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Language, history, and metanarrative in the fiction of Julian Barnes

Author: Bruce Sesto
Publisher: New York : Peter Lang, ©2001.
Series: Studies in twentieth-century British literature, v. 3.
Edition/Format:   Book : EnglishView all editions and formats
Database:WorldCat
Summary:
"In his introduction to Newwriting, an anthology of English fiction and poetry, British critic and novelist Malcolm Bradbury numbers Julian Barnes among the new generation of British writers "who no longer [feel] bound to realism, and who freely [explore] surrealism, fantasy, and metafictional play." Marked by an urbanity, wit, and gracefulness of style, Barnes's novels reflect and examine many of the theoretical
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Additional Physical Format: Online version:
Sesto, Bruce, 1949-
Language, history, and metanarrative in the fiction of Julian Barnes.
New York : Peter Lang, c2001
(OCoLC)606067903
Online version:
Sesto, Bruce, 1949-
Language, history, and metanarrative in the fiction of Julian Barnes.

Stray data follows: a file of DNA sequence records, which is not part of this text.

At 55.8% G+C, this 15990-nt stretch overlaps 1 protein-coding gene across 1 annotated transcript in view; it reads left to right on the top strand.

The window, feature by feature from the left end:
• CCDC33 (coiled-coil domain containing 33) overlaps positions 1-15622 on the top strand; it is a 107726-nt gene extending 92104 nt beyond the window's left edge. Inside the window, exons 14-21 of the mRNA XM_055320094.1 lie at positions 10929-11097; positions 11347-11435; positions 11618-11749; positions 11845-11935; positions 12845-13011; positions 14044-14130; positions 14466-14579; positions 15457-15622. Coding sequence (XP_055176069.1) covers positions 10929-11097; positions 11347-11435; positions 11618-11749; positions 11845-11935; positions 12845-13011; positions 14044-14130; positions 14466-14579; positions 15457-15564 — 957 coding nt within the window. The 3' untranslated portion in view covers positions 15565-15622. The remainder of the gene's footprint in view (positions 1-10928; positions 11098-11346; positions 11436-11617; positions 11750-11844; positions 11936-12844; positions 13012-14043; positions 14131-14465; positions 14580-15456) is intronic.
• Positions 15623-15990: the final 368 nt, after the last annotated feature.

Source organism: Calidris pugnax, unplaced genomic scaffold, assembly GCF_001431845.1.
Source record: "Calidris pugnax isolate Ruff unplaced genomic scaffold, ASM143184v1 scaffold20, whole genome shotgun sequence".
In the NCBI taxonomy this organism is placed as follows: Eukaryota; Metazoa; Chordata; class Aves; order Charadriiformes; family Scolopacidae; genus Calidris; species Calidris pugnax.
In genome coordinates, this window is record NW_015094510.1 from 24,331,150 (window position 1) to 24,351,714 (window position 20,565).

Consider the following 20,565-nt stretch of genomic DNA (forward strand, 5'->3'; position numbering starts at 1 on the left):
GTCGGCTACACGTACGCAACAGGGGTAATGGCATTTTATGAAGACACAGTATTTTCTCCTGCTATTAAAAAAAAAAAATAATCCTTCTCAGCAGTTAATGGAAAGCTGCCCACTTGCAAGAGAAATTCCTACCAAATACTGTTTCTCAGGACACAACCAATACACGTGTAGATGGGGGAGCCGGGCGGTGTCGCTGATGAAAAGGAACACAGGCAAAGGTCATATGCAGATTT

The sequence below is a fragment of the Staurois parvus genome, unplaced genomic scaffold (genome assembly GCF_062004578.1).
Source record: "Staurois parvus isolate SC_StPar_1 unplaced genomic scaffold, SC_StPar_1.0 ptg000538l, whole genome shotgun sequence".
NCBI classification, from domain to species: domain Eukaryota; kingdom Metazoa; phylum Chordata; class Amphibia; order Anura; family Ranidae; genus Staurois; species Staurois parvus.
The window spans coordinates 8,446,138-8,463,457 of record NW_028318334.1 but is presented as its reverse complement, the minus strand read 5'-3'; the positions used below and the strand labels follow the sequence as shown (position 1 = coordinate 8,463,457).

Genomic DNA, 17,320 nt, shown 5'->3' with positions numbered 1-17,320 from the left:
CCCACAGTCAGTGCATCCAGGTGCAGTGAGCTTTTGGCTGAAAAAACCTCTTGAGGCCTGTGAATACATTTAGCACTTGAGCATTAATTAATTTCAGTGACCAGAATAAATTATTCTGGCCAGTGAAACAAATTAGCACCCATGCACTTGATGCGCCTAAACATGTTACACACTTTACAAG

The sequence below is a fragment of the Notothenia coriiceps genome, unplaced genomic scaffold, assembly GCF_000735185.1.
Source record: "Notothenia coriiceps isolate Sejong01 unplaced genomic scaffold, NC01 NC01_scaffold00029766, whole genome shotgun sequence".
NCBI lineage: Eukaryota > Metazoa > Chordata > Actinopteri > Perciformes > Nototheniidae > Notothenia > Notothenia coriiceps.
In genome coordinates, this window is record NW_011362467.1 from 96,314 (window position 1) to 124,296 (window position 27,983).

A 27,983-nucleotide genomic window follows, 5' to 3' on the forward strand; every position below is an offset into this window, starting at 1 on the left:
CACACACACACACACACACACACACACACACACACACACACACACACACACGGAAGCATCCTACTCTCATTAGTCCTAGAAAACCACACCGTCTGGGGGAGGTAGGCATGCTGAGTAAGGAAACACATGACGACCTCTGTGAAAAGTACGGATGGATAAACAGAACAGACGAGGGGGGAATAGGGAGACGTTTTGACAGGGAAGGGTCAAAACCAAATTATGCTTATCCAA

New York : Peter Lang, c2001
(OCoLC)606678366
Named Person: Julian Barnes; Julian Barnes; Julian Barnes
Document Type: Book
All Authors / Contributors: Bruce Sesto
ISBN: 0820444677 9780820444673
OCLC Number: 40990267
Description: 136 p. ; 24 cm.
Contents: Introduction: Julian Barnes and Postmodernist Fiction --
Ch. 1. Youth and Marriage --
Ch. 2. Flaubert's Parrot --
Ch. 3. A History of the World in 10 1/2 Chapters --
Ch. 4. The Porcupine.
Series Title: Studies in twentieth-century British literature, v. 3.
Responsibility: Bruce Sesto.

Abstract:

"In his introduction to Newwriting, an anthology of English fiction and poetry, British critic and novelist Malcolm Bradbury numbers Julian Barnes among the new generation of British writers "who no longer [feel] bound to realism, and who freely [explore] surrealism, fantasy, and metafictional play." Marked by an urbanity, wit, and gracefulness of style, Barnes's novels reflect and examine many of the theoretical problems that preoccupy contemporary writers - problems such as the nature of literary representation and the relationship between history and fiction.

Language, History, and Metanarrative in the Fiction of Julian Barnes explores the ways in which Barnes develops these themes in five of his most important works: Metroland; Before She Met Me; Flaubert's Parrot; A History of the World in 10 1/2 Chapters; and The Porcupine."--BOOK JACKET.

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